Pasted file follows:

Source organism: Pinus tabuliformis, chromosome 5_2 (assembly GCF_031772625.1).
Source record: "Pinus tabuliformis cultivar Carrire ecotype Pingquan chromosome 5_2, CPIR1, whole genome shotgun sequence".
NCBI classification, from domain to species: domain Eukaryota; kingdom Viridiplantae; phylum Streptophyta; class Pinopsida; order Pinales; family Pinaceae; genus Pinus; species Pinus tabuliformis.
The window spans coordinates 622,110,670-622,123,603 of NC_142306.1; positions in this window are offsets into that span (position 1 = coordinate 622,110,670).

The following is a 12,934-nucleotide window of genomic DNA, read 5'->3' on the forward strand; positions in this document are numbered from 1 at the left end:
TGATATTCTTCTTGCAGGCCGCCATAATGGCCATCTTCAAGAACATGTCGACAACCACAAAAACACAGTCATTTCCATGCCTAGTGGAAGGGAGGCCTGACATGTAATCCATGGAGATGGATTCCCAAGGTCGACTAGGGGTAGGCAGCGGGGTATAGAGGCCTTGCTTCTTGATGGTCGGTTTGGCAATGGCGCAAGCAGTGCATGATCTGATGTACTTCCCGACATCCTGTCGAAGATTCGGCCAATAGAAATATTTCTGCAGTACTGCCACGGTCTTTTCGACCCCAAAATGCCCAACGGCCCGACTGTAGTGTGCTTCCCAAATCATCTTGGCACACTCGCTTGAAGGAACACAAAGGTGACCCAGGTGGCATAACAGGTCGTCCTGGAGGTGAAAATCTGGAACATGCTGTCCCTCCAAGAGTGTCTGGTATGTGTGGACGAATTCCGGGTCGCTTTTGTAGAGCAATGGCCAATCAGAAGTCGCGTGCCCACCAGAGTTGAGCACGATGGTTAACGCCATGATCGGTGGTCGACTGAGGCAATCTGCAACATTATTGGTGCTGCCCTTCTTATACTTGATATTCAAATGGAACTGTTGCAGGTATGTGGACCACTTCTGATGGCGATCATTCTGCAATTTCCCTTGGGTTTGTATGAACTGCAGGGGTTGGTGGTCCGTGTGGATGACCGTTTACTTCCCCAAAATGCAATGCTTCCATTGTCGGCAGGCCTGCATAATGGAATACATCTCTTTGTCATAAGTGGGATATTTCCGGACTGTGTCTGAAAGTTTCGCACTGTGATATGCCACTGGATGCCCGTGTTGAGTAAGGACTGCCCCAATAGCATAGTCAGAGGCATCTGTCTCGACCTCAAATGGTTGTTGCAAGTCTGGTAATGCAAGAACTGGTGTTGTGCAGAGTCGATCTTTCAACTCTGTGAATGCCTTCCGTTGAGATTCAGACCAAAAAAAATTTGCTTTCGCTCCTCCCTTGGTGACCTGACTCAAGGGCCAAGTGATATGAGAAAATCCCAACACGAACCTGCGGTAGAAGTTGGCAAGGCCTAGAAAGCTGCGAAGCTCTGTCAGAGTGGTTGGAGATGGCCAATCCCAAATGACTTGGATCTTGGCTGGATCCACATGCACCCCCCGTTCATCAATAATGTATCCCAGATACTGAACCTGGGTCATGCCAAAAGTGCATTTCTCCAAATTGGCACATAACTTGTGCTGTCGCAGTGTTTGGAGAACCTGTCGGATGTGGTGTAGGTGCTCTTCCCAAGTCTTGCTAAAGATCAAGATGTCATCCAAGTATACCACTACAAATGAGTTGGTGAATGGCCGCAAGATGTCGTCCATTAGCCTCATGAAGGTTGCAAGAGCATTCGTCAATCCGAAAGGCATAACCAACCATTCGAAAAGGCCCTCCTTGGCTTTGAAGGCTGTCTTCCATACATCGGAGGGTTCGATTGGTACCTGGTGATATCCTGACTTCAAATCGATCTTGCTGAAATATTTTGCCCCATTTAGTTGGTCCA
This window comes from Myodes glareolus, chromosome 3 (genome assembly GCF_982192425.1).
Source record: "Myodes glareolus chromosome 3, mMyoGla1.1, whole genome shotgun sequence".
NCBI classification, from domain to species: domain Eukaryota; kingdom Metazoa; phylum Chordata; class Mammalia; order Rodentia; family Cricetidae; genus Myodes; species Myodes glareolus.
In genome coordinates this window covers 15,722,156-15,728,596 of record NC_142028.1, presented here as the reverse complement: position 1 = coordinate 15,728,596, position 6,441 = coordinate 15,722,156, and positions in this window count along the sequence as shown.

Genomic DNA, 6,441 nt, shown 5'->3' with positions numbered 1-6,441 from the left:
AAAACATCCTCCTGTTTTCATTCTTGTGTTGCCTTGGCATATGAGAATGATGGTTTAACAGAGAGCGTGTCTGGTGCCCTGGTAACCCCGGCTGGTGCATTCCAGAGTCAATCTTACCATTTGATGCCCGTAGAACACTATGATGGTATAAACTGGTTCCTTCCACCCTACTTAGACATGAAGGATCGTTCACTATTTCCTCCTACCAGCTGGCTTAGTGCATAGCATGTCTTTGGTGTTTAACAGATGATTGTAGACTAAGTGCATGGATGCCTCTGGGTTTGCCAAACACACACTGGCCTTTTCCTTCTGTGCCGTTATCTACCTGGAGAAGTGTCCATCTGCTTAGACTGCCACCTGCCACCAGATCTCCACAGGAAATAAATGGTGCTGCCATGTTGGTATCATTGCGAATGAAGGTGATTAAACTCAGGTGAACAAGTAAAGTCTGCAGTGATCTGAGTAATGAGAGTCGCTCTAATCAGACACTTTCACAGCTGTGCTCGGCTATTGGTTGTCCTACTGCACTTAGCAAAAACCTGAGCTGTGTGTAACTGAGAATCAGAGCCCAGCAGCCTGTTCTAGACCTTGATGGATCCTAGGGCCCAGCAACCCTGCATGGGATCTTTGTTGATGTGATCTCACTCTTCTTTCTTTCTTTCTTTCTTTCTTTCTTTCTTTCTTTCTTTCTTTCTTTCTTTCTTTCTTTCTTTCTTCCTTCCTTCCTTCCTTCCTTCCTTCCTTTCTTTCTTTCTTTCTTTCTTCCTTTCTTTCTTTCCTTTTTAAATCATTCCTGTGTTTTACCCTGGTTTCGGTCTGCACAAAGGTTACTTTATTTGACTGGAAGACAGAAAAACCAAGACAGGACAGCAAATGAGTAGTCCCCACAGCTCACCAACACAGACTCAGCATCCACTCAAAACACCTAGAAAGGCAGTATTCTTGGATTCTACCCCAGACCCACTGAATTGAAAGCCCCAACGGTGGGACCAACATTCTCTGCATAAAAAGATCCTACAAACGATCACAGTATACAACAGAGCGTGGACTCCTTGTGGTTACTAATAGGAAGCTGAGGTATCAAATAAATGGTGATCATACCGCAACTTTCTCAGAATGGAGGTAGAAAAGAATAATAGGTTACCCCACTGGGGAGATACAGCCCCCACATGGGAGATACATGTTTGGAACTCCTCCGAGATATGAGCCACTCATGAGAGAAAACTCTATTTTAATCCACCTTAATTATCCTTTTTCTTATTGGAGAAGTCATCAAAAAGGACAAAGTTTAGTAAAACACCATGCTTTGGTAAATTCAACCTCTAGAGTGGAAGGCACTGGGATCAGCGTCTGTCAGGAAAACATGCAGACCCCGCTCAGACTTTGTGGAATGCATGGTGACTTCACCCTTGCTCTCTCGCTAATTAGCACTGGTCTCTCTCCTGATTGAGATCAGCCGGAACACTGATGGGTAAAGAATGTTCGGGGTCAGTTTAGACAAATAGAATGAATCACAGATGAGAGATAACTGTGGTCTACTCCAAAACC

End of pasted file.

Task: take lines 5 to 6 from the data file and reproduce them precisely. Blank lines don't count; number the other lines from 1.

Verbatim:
The following is a 12,934-nucleotide window of genomic DNA, read 5'->3' on the forward strand; positions in this document are numbered from 1 at the left end:
TGATATTCTTCTTGCAGGCCGCCATAATGGCCATCTTCAAGAACATGTCGACAACCACAAAAACACAGTCATTTCCATGCCTAGTGGAAGGGAGGCCTGACATGTAATCCATGGAGATGGATTCCCAAGGTCGACTAGGGGTAGGCAGCGGGGTATAGAGGCCTTGCTTCTTGATGGTCGGTTTGGCAATGGCGCAAGCAGTGCATGATCTGATGTACTTCCCGACATCCTGTCGAAGATTCGGCCAATAGAAATATTTCTGCAGTACTGCCACGGTCTTTTCGACCCCAAAATGCCCAACGGCCCGACTGTAGTGTGCTTCCCAAATCATCTTGGCACACTCGCTTGAAGGAACACAAAGGTGACCCAGGTGGCATAACAGGTCGTCCTGGAGGTGAAAATCTGGAACATGCTGTCCCTCCAAGAGTGTCTGGTATGTGTGGACGAATTCCGGGTCGCTTTTGTAGAGCAATGGCCAATCAGAAGTCGCGTGCCCACCAGAGTTGAGCACGATGGTTAACGCCATGATCGGTGGTCGACTGAGGCAATCTGCAACATTATTGGTGCTGCCCTTCTTATACTTGATATTCAAATGGAACTGTTGCAGGTATGTGGACCACTTCTGATGGCGATCATTCTGCAATTTCCCTTGGGTTTGTATGAACTGCAGGGGTTGGTGGTCCGTGTGGATGACCGTTTACTTCCCCAAAATGCAATGCTTCCATTGTCGGCAGGCCTGCATAATGGAATACATCTCTTTGTCATAAGTGGGATATTTCCGGACTGTGTCTGAAAGTTTCGCACTGTGATATGCCACTGGATGCCCGTGTTGAGTAAGGACTGCCCCAATAGCATAGTCAGAGGCATCTGTCTCGACCTCAAATGGTTGTTGCAAGTCTGGTAATGCAAGAACTGGTGTTGTGCAGAGTCGATCTTTCAACTCTGTGAATGCCTTCCGTTGAGATTCAGACCAAAAAAAATTTGCTTTCGCTCCTCCCTTGGTGACCTGACTCAAGGGCCAAGTGATATGAGAAAATCCCAACACGAACCTGCGGTAGAAGTTGGCAAGGCCTAGAAAGCTGCGAAGCTCTGTCAGAGTGGTTGGAGATGGCCAATCCCAAATGACTTGGATCTTGGCTGGATCCACATGCACCCCCCGTTCATCAATAATGTATCCCAGATACTGAACCTGGGTCATGCCAAAAGTGCATTTCTCCAAATTGGCACATAACTTGTGCTGTCGCAGTGTTTGGAGAACCTGTCGGATGTGGTGTAGGTGCTCTTCCCAAGTCTTGCTAAAGATCAAGATGTCATCCAAGTATACCACTACAAATGAGTTGGTGAATGGCCGCAAGATGTCGTCCATTAGCCTCATGAAGGTTGCAAGAGCATTCGTCAATCCGAAAGGCATAACCAACCATTCGAAAAGGCCCTCCTTGGCTTTGAAGGCTGTCTTCCATACATCGGAGGGTTCGATTGGTACCTGGTGATATCCTGACTTCAAATCGATCTTGCTGAAATATTTTGCCCCATTTAGTTGGTCCA